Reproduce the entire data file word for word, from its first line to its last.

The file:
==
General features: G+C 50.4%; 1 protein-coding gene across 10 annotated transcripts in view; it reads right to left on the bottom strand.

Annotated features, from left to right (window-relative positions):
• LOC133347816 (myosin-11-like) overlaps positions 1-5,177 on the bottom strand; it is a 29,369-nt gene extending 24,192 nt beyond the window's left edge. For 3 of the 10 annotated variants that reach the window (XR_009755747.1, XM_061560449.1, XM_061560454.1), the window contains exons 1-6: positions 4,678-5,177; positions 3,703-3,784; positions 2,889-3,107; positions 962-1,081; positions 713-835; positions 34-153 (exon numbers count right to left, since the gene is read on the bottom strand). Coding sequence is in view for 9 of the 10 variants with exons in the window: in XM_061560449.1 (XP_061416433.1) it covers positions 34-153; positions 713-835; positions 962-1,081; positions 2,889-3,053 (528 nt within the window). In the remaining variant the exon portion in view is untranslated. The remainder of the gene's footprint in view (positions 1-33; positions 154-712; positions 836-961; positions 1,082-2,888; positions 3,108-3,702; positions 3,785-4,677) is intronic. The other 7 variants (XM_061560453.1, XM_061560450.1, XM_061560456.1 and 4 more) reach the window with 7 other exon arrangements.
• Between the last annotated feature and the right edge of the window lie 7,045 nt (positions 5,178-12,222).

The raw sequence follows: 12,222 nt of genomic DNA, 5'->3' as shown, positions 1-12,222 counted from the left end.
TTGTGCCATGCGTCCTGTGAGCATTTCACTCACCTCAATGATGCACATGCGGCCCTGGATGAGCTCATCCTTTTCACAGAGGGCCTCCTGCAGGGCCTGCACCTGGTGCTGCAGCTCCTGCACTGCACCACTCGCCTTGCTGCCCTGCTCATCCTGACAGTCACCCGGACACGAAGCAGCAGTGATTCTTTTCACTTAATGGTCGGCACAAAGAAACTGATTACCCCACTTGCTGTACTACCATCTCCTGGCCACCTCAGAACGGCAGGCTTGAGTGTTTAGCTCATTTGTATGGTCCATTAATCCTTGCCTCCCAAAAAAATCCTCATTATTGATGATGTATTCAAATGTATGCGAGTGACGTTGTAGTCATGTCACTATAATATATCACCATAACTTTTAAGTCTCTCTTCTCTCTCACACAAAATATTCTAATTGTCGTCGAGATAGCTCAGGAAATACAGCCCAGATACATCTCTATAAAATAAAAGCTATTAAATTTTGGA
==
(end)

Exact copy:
General features: G+C 50.4%; 1 protein-coding gene across 10 annotated transcripts in view; it reads right to left on the bottom strand.

Annotated features, from left to right (window-relative positions):
• LOC133347816 (myosin-11-like) overlaps positions 1-5,177 on the bottom strand; it is a 29,369-nt gene extending 24,192 nt beyond the window's left edge. For 3 of the 10 annotated variants that reach the window (XR_009755747.1, XM_061560449.1, XM_061560454.1), the window contains exons 1-6: positions 4,678-5,177; positions 3,703-3,784; positions 2,889-3,107; positions 962-1,081; positions 713-835; positions 34-153 (exon numbers count right to left, since the gene is read on the bottom strand). Coding sequence is in view for 9 of the 10 variants with exons in the window: in XM_061560449.1 (XP_061416433.1) it covers positions 34-153; positions 713-835; positions 962-1,081; positions 2,889-3,053 (528 nt within the window). In the remaining variant the exon portion in view is untranslated. The remainder of the gene's footprint in view (positions 1-33; positions 154-712; positions 836-961; positions 1,082-2,888; positions 3,108-3,702; positions 3,785-4,677) is intronic. The other 7 variants (XM_061560453.1, XM_061560450.1, XM_061560456.1 and 4 more) reach the window with 7 other exon arrangements.
• Between the last annotated feature and the right edge of the window lie 7,045 nt (positions 5,178-12,222).

The raw sequence follows: 12,222 nt of genomic DNA, 5'->3' as shown, positions 1-12,222 counted from the left end.
TTGTGCCATGCGTCCTGTGAGCATTTCACTCACCTCAATGATGCACATGCGGCCCTGGATGAGCTCATCCTTTTCACAGAGGGCCTCCTGCAGGGCCTGCACCTGGTGCTGCAGCTCCTGCACTGCACCACTCGCCTTGCTGCCCTGCTCATCCTGACAGTCACCCGGACACGAAGCAGCAGTGATTCTTTTCACTTAATGGTCGGCACAAAGAAACTGATTACCCCACTTGCTGTACTACCATCTCCTGGCCACCTCAGAACGGCAGGCTTGAGTGTTTAGCTCATTTGTATGGTCCATTAATCCTTGCCTCCCAAAAAAATCCTCATTATTGATGATGTATTCAAATGTATGCGAGTGACGTTGTAGTCATGTCACTATAATATATCACCATAACTTTTAAGTCTCTCTTCTCTCTCACACAAAATATTCTAATTGTCGTCGAGATAGCTCAGGAAATACAGCCCAGATACATCTCTATAAAATAAAAGCTATTAAATTTTGGA